“We share many of the same customers,” says Florence Lowell, co-owner of the Naked Oyster with her husband. ‘We love this location—Main Street has changed a lot in the last two years and is so much more dynamic.” Lowell—who notes that the Naked Oyster can go through more than 1,000 locally farm-grown fresh oysters on a busy summer day—says her new executive chef, Carlos Reyes, has flourished in the new restaurant. “He is an adventurous chef who is not afraid to try new things and this has been a great experience for him,” says Lowell, before accepting compliments from a customer for raw oysters served with a touch of ginger and Wasabi. Reyes, who worked as a sous chef for the Chatham Bars Inn and Brewster’s Ocean Edge before coming to the Naked Oyster, says his favorite cuisine features “interesting flavors with a touch of Asian and Caribbean” flair.
Lowell says that the Naked Oyster is also planning to open an elegant function room/wine cellar tasting area adjacent to the spa. “It’s going to be great—customers can wander to all three places. For wedding parties it will be ideal; you can have refreshments in the function room, come in and have spa services. With these three businesses, we are a real lifestyle destination,” says Sheryl Baba.
“We call this concept, ‘Dress, dine, and decompress,” says Rick, before heading back to the Puritan men’s department, just in time to help his customer select the perfect ties for his Monday power meeting.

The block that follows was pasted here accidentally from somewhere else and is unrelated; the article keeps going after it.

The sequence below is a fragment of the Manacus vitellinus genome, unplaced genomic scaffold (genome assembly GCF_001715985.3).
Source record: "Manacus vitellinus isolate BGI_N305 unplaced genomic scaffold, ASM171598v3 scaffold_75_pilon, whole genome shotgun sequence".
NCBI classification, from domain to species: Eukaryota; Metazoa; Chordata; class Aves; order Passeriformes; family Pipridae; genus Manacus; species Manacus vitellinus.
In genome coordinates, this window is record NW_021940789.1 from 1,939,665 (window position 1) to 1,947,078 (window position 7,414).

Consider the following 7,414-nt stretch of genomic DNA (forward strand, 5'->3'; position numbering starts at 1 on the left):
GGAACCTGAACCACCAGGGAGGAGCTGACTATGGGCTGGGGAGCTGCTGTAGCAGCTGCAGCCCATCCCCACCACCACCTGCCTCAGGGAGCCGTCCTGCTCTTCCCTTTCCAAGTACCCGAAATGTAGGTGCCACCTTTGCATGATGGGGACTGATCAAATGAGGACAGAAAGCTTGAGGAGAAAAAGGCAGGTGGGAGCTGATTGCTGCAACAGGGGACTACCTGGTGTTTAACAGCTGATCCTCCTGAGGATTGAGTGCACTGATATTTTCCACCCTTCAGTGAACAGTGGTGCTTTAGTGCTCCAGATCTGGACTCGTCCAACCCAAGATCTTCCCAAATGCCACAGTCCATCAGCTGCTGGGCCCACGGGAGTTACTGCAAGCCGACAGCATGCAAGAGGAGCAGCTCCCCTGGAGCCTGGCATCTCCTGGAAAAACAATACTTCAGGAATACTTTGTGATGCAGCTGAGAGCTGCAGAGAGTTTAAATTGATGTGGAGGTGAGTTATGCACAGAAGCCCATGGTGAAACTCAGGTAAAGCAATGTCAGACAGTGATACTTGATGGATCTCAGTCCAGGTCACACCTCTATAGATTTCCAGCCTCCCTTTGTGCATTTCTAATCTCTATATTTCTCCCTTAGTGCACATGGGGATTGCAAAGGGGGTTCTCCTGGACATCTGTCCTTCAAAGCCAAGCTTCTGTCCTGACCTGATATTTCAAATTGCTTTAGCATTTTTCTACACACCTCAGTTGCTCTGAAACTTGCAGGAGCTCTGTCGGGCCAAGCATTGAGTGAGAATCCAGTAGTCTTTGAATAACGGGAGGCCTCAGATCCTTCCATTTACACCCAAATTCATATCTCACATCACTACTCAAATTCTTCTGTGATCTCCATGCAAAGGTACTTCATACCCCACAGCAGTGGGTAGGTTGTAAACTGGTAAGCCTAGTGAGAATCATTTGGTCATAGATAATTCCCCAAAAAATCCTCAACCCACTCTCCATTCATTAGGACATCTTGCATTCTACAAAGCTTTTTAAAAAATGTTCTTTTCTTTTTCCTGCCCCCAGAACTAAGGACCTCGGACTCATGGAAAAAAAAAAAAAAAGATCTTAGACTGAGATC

Both Penns grew up working on the floor of the store and know first-hand how the buying public’s tastes have evolved. In 2010, Puritan Cape Cod is a multi-level shopping experience with four locations in Falmouth, Mashpee, and Chatham. The stores feature well-integrated departments for women’s, men’s, and outdoor fashions including several high-end lines like Vineyard Vines, Burberry, Eileen Fischer, ISDA, and at the Hyannis store, the only Northface Concept Shop in southeastern Massachusetts.
“The bar raises all the time,” says Jim. “It keeps going up with all the retail options that folks have today. People are starved for time, which means that retailers really need to figure out what’s best for each customer. As a retailer you have to love what you do—it’s a 24/7 job. It’s great that we can work from home with laptops and Blackberries. But still, you have to get up every day and be happy about going to work.”